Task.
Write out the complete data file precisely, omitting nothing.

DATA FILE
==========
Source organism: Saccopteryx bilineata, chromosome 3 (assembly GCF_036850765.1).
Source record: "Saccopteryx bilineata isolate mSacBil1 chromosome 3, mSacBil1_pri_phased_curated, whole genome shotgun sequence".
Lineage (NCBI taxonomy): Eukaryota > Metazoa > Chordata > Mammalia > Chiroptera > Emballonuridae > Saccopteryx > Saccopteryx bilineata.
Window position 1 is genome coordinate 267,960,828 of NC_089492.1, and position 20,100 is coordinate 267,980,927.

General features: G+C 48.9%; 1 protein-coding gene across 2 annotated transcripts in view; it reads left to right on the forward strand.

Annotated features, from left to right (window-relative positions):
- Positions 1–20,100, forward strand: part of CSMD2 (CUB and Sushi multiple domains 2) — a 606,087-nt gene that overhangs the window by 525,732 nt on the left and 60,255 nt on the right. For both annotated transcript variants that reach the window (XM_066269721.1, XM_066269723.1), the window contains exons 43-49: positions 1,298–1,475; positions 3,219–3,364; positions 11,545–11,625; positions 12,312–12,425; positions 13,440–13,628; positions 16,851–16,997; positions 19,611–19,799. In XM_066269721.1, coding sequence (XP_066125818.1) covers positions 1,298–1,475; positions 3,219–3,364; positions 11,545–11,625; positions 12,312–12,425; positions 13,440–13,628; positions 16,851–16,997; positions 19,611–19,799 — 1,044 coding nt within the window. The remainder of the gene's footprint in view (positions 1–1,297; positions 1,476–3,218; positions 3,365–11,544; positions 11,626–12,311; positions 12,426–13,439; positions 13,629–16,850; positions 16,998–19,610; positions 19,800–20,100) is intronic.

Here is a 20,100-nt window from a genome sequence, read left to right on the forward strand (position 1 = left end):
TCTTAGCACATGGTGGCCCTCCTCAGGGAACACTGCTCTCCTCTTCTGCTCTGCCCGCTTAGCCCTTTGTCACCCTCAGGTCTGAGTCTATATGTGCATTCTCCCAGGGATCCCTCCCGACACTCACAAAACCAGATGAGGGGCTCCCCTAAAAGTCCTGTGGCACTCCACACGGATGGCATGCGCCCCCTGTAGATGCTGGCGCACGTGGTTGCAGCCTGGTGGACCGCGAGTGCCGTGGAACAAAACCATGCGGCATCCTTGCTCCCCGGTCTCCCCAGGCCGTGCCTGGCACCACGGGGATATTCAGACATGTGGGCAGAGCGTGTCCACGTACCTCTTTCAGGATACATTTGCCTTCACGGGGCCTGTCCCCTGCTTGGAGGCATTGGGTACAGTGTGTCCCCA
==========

Source organism: Saccopteryx bilineata, chromosome 3 (assembly GCF_036850765.1).
Source record: "Saccopteryx bilineata isolate mSacBil1 chromosome 3, mSacBil1_pri_phased_curated, whole genome shotgun sequence".
Lineage (NCBI taxonomy): Eukaryota > Metazoa > Chordata > Mammalia > Chiroptera > Emballonuridae > Saccopteryx > Saccopteryx bilineata.
Window position 1 is genome coordinate 267,960,828 of NC_089492.1, and position 20,100 is coordinate 267,980,927.

General features: G+C 48.9%; 1 protein-coding gene across 2 annotated transcripts in view; it reads left to right on the forward strand.

Annotated features, from left to right (window-relative positions):
- Positions 1–20,100, forward strand: part of CSMD2 (CUB and Sushi multiple domains 2) — a 606,087-nt gene that overhangs the window by 525,732 nt on the left and 60,255 nt on the right. For both annotated transcript variants that reach the window (XM_066269721.1, XM_066269723.1), the window contains exons 43-49: positions 1,298–1,475; positions 3,219–3,364; positions 11,545–11,625; positions 12,312–12,425; positions 13,440–13,628; positions 16,851–16,997; positions 19,611–19,799. In XM_066269721.1, coding sequence (XP_066125818.1) covers positions 1,298–1,475; positions 3,219–3,364; positions 11,545–11,625; positions 12,312–12,425; positions 13,440–13,628; positions 16,851–16,997; positions 19,611–19,799 — 1,044 coding nt within the window. The remainder of the gene's footprint in view (positions 1–1,297; positions 1,476–3,218; positions 3,365–11,544; positions 11,626–12,311; positions 12,426–13,439; positions 13,629–16,850; positions 16,998–19,610; positions 19,800–20,100) is intronic.

Here is a 20,100-nt window from a genome sequence, read left to right on the forward strand (position 1 = left end):
TCTTAGCACATGGTGGCCCTCCTCAGGGAACACTGCTCTCCTCTTCTGCTCTGCCCGCTTAGCCCTTTGTCACCCTCAGGTCTGAGTCTATATGTGCATTCTCCCAGGGATCCCTCCCGACACTCACAAAACCAGATGAGGGGCTCCCCTAAAAGTCCTGTGGCACTCCACACGGATGGCATGCGCCCCCTGTAGATGCTGGCGCACGTGGTTGCAGCCTGGTGGACCGCGAGTGCCGTGGAACAAAACCATGCGGCATCCTTGCTCCCCGGTCTCCCCAGGCCGTGCCTGGCACCACGGGGATATTCAGACATGTGGGCAGAGCGTGTCCACGTACCTCTTTCAGGATACATTTGCCTTCACGGGGCCTGTCCCCTGCTTGGAGGCATTGGGTACAGTGTGTCCCCA